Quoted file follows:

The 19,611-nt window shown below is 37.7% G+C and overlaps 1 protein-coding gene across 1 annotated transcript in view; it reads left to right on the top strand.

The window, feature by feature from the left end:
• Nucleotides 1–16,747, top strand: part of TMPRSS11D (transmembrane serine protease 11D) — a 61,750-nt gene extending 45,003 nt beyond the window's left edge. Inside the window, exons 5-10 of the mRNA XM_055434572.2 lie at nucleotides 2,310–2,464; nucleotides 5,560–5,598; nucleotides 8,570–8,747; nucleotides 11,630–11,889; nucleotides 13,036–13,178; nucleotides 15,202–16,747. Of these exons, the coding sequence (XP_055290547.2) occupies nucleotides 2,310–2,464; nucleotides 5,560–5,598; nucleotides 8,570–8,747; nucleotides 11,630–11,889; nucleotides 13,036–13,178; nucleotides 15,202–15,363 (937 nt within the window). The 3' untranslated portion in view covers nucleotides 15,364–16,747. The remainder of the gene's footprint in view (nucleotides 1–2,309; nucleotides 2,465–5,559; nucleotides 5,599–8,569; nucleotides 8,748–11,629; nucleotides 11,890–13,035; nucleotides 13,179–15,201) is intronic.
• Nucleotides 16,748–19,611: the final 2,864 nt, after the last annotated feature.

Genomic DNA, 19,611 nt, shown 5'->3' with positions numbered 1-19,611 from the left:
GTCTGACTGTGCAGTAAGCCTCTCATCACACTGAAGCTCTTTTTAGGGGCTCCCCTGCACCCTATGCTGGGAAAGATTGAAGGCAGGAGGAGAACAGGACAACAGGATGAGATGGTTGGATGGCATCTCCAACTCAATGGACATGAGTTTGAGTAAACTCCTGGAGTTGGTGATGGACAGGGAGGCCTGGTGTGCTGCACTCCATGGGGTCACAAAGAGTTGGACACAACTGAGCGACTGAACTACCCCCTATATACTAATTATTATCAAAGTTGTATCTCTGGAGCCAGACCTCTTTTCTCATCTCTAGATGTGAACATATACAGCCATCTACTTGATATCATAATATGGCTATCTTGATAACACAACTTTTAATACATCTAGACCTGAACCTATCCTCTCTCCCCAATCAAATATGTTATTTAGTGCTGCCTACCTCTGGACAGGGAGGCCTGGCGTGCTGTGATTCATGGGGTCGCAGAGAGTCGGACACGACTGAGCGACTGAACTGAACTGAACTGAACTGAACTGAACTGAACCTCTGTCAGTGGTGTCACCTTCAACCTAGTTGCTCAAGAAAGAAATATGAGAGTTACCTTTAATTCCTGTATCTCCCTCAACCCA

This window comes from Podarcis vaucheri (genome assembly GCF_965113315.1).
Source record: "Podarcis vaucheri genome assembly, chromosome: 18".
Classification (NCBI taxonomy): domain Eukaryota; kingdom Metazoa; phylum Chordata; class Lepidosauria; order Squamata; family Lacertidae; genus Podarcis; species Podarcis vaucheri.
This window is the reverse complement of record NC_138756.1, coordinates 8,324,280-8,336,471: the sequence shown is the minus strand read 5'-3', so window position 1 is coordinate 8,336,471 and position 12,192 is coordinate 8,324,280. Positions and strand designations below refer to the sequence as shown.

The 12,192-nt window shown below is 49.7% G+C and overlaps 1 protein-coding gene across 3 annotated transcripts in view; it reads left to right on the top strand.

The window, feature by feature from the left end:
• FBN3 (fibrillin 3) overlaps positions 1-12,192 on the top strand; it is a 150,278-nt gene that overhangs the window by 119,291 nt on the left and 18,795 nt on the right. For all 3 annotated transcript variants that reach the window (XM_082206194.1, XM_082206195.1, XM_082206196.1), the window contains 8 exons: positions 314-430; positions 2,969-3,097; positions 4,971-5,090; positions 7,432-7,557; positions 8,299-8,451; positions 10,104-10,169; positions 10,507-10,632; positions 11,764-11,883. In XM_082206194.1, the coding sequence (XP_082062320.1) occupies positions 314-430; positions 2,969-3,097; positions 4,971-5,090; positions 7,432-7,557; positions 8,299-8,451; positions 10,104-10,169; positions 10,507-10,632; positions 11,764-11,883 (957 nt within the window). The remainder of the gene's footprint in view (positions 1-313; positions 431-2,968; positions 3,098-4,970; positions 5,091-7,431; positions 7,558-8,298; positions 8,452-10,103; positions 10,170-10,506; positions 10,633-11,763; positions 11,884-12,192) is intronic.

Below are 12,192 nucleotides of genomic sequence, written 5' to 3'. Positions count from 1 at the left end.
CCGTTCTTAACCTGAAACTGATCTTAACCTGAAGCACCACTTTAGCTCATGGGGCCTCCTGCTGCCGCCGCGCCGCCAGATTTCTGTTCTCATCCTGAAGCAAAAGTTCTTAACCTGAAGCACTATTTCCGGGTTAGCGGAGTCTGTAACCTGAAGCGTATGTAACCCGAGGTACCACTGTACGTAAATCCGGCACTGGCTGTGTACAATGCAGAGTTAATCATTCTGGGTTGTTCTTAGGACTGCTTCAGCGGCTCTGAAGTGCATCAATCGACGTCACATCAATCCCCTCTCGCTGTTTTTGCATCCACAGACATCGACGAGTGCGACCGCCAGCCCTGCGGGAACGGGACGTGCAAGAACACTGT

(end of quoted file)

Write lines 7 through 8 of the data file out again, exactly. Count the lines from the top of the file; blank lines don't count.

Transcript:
This window comes from Podarcis vaucheri (genome assembly GCF_965113315.1).
Source record: "Podarcis vaucheri genome assembly, chromosome: 18".